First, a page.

NEW YORK — Starbucks is closing down its struggling Teavana chain and plans to rely on customers spending more on pricier drinks and food to grow sales at its namesake coffee stores.

The company reported disappointing global sales growth on Thursday, and said it will close all 379 Teavana locations over the coming year. It had acquired the U.S. mall-based chain in 2012, with then-CEO Howard Schultz citing the huge potential for the tea market. But in April, the company said it was reviewing options for the chain.

Starbucks (SBUX) CEO Kevin Johnson on Thursday noted declining foot traffic at malls.

“We felt it was an appropriate time to take the decision and begin shutting down those stores,” he said.

The announcement came as Starbucks said global sales at its flagship chain rose 4 percent at established locations for the quarter ended July 2. Higher average spending per visit fueled the growth. In the U.S., sales rose 5 percent at established locations, also driven mostly by higher spending versus an increase in customer visits.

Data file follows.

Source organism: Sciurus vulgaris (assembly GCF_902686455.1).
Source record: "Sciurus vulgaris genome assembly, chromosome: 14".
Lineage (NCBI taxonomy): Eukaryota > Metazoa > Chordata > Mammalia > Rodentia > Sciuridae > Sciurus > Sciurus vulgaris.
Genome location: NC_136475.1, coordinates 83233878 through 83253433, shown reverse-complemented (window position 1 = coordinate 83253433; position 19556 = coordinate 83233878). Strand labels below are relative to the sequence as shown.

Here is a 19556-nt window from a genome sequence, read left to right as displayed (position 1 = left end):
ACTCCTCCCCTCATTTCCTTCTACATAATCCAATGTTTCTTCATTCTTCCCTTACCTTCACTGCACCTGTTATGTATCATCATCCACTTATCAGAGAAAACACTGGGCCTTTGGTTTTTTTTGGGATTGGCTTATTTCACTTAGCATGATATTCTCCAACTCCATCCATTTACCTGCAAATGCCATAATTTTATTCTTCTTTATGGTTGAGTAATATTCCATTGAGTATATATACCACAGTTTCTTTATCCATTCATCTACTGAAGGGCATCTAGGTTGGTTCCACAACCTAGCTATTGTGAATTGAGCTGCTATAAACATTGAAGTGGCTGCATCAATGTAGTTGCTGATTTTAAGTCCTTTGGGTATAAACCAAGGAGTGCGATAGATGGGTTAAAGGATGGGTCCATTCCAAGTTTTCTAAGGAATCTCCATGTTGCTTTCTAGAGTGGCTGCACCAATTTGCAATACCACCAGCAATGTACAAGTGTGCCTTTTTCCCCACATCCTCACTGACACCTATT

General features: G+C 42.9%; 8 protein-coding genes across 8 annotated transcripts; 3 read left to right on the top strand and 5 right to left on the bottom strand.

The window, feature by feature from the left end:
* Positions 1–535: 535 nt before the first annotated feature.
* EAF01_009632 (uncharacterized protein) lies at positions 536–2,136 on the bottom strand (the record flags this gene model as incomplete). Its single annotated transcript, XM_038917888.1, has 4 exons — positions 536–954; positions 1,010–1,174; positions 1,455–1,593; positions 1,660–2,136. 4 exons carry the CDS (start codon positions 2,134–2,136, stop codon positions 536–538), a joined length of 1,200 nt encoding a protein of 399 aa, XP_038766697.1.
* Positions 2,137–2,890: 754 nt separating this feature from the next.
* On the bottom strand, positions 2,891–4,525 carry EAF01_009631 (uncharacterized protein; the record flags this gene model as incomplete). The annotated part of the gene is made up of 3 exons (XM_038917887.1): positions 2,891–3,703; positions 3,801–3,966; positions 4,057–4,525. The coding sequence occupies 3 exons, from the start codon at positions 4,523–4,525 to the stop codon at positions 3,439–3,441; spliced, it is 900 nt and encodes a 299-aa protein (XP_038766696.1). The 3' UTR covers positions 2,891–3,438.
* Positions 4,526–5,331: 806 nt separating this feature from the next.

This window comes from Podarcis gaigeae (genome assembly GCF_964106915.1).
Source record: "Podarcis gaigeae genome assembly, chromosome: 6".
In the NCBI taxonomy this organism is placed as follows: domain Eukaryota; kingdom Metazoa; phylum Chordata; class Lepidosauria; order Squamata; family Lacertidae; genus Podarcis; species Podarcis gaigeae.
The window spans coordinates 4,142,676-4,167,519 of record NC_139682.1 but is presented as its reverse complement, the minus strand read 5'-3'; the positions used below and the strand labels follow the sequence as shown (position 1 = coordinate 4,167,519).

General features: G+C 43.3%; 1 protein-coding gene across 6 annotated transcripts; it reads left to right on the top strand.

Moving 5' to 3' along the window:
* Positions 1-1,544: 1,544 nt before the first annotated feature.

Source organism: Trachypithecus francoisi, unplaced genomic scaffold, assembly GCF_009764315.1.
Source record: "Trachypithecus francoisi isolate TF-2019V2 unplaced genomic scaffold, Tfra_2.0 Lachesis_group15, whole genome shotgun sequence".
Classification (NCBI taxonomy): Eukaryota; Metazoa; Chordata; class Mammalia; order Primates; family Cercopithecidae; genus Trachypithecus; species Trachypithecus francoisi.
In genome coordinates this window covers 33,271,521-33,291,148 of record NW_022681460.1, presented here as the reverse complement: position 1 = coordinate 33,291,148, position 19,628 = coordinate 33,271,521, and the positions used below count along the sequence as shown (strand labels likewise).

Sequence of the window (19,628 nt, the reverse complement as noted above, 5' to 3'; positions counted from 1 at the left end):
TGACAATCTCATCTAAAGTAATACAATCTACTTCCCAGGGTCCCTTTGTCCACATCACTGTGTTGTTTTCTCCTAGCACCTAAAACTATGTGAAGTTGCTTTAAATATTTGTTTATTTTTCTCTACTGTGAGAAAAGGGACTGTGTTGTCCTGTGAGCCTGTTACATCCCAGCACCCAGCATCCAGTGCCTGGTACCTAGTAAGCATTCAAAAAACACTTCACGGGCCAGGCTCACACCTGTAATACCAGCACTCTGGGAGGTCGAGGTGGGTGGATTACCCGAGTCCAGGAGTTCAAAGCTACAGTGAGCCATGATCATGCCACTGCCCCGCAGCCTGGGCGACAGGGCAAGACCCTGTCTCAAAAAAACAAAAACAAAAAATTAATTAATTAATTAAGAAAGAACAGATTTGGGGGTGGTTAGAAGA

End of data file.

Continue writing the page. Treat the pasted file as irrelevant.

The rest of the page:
Competition has intensified in the U.S. restaurant industry, making it challenging for chains to get customers to visit their stores more often. Dunkin’ Donuts said earlier in the day that customer traffic fell again at its established U.S. locations. McDonald’s, meanwhile, has been promoting $1 sodas and $2 McCafe smoothies, frappes and shakes, a strategy the burger chain says helped bring in customers during the second quarter.

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